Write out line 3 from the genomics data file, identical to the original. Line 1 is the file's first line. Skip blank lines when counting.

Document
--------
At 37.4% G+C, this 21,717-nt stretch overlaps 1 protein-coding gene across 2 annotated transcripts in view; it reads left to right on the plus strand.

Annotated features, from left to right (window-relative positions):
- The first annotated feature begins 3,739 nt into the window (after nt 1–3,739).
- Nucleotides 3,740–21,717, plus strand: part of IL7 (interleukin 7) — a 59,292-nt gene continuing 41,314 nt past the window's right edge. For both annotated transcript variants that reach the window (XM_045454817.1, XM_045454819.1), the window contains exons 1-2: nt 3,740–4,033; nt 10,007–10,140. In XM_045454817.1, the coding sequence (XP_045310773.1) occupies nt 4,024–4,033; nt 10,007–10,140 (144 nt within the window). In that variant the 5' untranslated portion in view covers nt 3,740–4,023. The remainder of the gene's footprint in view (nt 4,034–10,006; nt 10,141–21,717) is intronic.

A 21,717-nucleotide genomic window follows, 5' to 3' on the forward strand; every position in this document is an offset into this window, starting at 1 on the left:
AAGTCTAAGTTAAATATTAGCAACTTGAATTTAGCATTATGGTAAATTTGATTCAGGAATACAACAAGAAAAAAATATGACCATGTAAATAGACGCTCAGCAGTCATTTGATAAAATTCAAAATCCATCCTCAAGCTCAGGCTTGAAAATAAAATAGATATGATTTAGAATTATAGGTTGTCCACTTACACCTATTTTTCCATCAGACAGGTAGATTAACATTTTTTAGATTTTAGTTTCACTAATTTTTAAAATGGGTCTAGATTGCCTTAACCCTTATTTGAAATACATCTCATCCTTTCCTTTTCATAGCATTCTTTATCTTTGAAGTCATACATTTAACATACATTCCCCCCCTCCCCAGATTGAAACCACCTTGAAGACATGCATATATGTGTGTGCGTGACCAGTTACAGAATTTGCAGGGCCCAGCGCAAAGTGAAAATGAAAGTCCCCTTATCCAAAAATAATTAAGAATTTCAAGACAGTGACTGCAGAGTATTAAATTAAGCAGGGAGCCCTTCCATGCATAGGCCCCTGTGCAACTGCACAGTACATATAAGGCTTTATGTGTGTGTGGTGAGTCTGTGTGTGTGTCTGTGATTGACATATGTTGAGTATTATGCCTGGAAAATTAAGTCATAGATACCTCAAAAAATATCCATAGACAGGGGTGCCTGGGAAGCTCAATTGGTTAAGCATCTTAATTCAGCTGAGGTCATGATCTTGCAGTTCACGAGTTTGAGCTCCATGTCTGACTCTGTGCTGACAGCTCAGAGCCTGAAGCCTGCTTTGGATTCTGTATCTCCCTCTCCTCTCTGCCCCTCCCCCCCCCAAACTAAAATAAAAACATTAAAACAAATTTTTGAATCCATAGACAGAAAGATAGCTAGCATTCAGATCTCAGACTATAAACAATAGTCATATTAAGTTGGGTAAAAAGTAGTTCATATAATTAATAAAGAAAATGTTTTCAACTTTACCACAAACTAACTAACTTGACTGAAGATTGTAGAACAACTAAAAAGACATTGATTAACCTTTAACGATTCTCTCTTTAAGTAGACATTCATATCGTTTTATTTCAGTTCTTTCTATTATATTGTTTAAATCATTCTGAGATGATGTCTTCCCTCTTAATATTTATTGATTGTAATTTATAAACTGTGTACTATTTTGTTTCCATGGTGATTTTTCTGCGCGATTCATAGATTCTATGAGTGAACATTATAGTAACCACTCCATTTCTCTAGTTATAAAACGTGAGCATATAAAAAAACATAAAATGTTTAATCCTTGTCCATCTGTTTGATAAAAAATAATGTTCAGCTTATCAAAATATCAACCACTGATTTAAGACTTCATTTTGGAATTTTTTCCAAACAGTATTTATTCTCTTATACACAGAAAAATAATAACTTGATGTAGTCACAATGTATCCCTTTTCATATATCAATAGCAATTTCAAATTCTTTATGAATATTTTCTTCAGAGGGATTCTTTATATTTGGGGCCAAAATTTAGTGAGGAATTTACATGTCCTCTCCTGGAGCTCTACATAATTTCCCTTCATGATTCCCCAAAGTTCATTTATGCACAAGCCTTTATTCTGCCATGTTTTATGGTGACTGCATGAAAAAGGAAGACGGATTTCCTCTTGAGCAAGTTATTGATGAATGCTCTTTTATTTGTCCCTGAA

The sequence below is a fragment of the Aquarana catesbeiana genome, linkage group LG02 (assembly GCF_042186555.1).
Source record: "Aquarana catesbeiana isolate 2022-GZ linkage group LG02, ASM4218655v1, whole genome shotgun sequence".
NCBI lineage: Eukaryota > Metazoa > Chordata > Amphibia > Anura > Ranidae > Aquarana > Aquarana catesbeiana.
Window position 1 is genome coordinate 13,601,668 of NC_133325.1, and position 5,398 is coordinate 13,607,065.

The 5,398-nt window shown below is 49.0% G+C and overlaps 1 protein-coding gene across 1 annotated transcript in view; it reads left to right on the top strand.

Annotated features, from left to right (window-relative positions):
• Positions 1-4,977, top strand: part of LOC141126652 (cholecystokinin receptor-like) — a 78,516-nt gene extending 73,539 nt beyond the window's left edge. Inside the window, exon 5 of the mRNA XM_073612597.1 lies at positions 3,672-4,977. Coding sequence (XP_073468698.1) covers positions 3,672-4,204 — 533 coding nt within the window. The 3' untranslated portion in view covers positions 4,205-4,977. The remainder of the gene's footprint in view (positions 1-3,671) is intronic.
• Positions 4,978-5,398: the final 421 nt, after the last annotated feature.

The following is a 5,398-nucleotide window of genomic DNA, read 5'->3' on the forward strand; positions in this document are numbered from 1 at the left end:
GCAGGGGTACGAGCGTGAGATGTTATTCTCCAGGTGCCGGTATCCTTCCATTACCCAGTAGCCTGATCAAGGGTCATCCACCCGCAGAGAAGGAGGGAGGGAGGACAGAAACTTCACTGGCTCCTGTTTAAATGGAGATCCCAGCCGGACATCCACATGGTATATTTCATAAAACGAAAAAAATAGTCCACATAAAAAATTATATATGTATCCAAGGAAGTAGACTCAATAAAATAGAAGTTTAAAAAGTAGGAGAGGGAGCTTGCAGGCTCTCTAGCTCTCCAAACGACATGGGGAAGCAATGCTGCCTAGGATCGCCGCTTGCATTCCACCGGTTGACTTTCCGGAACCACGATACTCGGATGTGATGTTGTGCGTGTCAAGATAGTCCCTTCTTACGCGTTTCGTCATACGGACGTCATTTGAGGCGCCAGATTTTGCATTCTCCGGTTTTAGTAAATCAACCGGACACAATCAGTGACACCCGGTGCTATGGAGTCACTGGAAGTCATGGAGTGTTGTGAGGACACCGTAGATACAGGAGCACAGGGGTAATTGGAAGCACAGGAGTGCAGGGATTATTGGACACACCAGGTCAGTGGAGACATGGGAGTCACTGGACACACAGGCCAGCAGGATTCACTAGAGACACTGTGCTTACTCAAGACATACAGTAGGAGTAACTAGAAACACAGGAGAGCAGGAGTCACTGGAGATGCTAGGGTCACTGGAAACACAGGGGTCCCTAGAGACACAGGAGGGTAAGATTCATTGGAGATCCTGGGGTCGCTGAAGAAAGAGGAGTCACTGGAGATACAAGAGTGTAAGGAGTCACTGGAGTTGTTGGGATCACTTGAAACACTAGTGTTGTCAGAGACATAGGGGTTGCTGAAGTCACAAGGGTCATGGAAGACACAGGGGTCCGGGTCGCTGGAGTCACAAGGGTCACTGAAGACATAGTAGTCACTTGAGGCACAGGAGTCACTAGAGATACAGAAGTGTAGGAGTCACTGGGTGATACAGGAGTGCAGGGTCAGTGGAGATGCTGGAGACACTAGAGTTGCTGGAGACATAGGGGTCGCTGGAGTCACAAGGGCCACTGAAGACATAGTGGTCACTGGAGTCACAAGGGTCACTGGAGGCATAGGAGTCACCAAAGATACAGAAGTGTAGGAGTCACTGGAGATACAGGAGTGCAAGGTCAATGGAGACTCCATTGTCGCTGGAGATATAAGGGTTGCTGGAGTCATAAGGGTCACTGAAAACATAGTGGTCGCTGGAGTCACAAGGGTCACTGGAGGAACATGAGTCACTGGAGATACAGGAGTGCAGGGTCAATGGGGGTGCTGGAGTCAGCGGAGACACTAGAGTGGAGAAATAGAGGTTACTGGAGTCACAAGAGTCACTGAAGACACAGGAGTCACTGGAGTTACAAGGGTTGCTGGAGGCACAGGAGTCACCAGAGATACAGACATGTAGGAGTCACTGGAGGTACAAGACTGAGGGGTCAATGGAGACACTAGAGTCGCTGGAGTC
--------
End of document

- The first annotated feature begins 3,739 nt into the window (after nt 1–3,739).